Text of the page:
You can think of a network connection as being like a road. Some roads are wider, some are narrower, so each has a different capacity for how many cars can travel along them at any one time. The amount of information that a network connection can carry—how many cars—is referred to as the network bandwidth.
You will see bandwidth expressed in some variation of bits per second, like kbit/s or Mbit/s. Although this only tells you how much data is being moved every second; it doesn’t tell you if everything that was sent on the connection was actually received. To measure that, we have to talk in terms of throughput.
This is a measure of the amount of data that was sent successfully across the network and is arguably more important. A network might have a high headline bandwidth figure, but if the throughput is only half of that, then it falls short. Conversely, if a low-bandwidth connection has a consistently high throughput, then it could outshine it.
Most web hosting providers limit the network bandwidth for each user’s hosted websites, usually on a per month basis. Going over the allowance typically means that the offending site will be suspended, or the host will charge you (at a much higher rate than normal) for the extra network bandwidth.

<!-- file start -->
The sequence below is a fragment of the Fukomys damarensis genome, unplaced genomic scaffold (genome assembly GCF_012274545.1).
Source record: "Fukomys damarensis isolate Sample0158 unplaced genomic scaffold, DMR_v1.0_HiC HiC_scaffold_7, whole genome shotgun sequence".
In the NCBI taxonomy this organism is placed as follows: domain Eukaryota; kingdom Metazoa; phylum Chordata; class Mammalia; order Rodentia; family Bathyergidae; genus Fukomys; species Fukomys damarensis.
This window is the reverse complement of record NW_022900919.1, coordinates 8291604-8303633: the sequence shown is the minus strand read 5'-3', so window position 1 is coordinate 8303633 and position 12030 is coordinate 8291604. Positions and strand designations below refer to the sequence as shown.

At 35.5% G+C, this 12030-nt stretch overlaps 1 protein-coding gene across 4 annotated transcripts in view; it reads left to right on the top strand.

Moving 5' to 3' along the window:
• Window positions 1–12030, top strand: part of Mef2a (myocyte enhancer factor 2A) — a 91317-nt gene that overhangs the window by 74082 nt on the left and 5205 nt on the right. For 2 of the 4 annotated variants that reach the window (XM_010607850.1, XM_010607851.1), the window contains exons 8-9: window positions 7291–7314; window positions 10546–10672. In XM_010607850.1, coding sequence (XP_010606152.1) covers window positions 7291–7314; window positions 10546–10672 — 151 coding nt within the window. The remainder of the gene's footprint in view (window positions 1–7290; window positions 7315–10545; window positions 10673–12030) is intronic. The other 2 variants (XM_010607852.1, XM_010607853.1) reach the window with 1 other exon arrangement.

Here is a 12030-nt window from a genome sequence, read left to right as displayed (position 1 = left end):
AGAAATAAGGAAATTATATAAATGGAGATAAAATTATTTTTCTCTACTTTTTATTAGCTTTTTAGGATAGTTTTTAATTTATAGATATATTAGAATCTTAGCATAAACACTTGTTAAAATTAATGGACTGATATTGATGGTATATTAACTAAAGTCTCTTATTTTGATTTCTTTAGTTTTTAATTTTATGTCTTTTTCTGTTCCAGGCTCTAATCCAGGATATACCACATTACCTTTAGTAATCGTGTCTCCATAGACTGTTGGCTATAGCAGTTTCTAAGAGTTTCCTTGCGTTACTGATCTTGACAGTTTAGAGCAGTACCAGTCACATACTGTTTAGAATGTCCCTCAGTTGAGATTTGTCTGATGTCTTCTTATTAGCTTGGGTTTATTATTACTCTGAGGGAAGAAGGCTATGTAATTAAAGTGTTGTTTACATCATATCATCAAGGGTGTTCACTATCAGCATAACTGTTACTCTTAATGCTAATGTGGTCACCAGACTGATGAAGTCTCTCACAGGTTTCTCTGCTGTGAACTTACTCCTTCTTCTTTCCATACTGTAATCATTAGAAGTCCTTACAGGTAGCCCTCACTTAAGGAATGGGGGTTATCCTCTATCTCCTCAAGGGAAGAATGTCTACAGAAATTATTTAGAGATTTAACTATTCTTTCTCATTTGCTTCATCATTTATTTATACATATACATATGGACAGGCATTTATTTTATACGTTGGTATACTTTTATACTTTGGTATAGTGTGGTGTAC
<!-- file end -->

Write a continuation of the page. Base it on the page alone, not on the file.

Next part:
Some hosts offer unlimited bandwidth hosting plans, which in some cases gives you an unlimited amount of data transfer per month. Usually the actual bandwidth usage, meaning the per-second transfer rate of a connection, is limited on these services, so that data transfer for the site stays at a reasonable level. With an unlimited bandwidth hosting plan, you’ll never have to worry about speed and usage caps.
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